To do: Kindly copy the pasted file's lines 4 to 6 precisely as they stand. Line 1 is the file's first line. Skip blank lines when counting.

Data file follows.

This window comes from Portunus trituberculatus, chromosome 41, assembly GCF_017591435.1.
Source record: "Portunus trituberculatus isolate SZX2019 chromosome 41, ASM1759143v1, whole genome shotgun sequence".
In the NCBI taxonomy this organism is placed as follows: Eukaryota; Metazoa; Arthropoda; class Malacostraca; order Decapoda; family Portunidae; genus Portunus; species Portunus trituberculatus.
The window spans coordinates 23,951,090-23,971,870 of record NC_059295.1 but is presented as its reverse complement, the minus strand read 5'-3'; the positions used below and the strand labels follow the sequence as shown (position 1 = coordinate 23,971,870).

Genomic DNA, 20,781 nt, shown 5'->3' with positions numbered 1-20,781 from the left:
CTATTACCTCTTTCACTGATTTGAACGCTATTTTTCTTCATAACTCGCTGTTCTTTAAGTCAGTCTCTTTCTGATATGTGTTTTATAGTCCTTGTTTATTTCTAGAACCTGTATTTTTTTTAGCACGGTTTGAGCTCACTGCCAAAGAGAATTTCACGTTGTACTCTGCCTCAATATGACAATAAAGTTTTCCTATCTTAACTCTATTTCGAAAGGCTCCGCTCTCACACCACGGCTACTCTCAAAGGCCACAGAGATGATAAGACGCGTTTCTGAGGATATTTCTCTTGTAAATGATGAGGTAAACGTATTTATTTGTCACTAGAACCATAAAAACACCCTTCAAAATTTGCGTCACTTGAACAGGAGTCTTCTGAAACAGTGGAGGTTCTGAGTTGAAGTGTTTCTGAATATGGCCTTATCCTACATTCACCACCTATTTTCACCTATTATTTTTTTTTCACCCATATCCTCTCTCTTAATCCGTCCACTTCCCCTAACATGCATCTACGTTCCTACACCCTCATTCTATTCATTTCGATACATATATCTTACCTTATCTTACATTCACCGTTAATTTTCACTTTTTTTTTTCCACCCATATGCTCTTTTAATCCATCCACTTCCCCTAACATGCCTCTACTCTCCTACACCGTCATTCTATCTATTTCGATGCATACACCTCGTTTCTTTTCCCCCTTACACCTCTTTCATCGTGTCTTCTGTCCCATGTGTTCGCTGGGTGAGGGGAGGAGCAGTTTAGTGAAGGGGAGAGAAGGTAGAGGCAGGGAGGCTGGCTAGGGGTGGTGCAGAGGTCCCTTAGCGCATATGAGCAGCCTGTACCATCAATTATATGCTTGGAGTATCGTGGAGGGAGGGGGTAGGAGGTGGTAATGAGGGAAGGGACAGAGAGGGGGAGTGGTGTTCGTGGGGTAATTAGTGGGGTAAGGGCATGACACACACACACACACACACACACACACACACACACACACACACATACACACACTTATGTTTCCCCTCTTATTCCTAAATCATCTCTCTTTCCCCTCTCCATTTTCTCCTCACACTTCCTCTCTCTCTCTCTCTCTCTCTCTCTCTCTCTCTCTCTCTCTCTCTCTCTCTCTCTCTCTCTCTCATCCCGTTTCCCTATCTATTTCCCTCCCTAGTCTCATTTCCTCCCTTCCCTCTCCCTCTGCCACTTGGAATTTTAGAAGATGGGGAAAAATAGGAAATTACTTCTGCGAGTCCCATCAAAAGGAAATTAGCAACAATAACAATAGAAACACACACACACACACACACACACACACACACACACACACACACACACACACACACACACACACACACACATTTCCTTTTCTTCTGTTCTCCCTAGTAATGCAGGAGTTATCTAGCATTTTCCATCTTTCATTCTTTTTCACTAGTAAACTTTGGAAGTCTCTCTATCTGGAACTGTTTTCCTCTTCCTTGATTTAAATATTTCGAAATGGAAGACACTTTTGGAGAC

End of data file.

The window spans coordinates 23,951,090-23,971,870 of record NC_059295.1 but is presented as its reverse complement, the minus strand read 5'-3'; the positions used below and the strand labels follow the sequence as shown (position 1 = coordinate 23,971,870).

Genomic DNA, 20,781 nt, shown 5'->3' with positions numbered 1-20,781 from the left:
CTATTACCTCTTTCACTGATTTGAACGCTATTTTTCTTCATAACTCGCTGTTCTTTAAGTCAGTCTCTTTCTGATATGTGTTTTATAGTCCTTGTTTATTTCTAGAACCTGTATTTTTTTTAGCACGGTTTGAGCTCACTGCCAAAGAGAATTTCACGTTGTACTCTGCCTCAATATGACAATAAAGTTTTCCTATCTTAACTCTATTTCGAAAGGCTCCGCTCTCACACCACGGCTACTCTCAAAGGCCACAGAGATGATAAGACGCGTTTCTGAGGATATTTCTCTTGTAAATGATGAGGTAAACGTATTTATTTGTCACTAGAACCATAAAAACACCCTTCAAAATTTGCGTCACTTGAACAGGAGTCTTCTGAAACAGTGGAGGTTCTGAGTTGAAGTGTTTCTGAATATGGCCTTATCCTACATTCACCACCTATTTTCACCTATTATTTTTTTTTCACCCATATCCTCTCTCTTAATCCGTCCACTTCCCCTAACATGCATCTACGTTCCTACACCCTCATTCTATTCATTTCGATACATATATCTTACCTTATCTTACATTCACCGTTAATTTTCACTTTTTTTTTTCCACCCATATGCTCTTTTAATCCATCCACTTCCCCTAACATGCCTCTACTCTCCTACACCGTCATTCTATCTATTTCGATGCATACACCTCGTTTCTTTTCCCCCTTACACCTCTTTCATCGTGTCTTCTGTCCCATGTGTTCGCTGGGTGAGGGGAGGAGCAGTTTAGTGAAGGGGAGAGAAGGTAGAGGCAGGGAGGCTGGCTAGGGGTGGTGCAGAGGTCCCTTAGCGCATATGAGCAGCCTGTACCATCAATTATATGCTTGGAGTATCGTGGAGGGAGGGGGTAGGAGGTGGTAATGAGGGAAGGGACAGAGAGGGGGAGTGGTGTTCGTGGGGTAATTAGTGGGGTAAGGGCATGACACACACACACACACACACACACACACACACACACACACACACATACACACACTTATGTTTCCCCTCTTATTCCTAAATCATCTCTCTTTCCCCTCTCCATTTTCTCCTCACACTTCCTCTCTCTCTCTCTCTCTCTCTCTCTCTCTCTCTCTCTCTCTCTCTCTCTCTCTCTCTCTCTCTCATCCCGTTTCCCTATCTATTTCCCTCCCTAGTCTCATTTCCTCCCTTCCCTCTCCCTCTGCCACTTGGAATTTTAGAAGATGGGGAAAAATAGGAAATTACTTCTGCGAGTCCCATCAAAAGGAAATTAGCAACAATAACAATAGAAACACACACACACACACACACACACACACACACACACACACACACACACACACACACACACACACACACACATTTCCTTTTCTTCTGTTCTCCCTAGTAATGCAGGAGTTATCTAGCATTTTCCATCTTTCATTCTTTTTCACTAGTAAACTTTGGAAGTCTCTCTATCTGGAACTGTTTTCCTCTTCCTTGATTTAAATATTTCGAAATGGAAGACACTTTTGGAGAC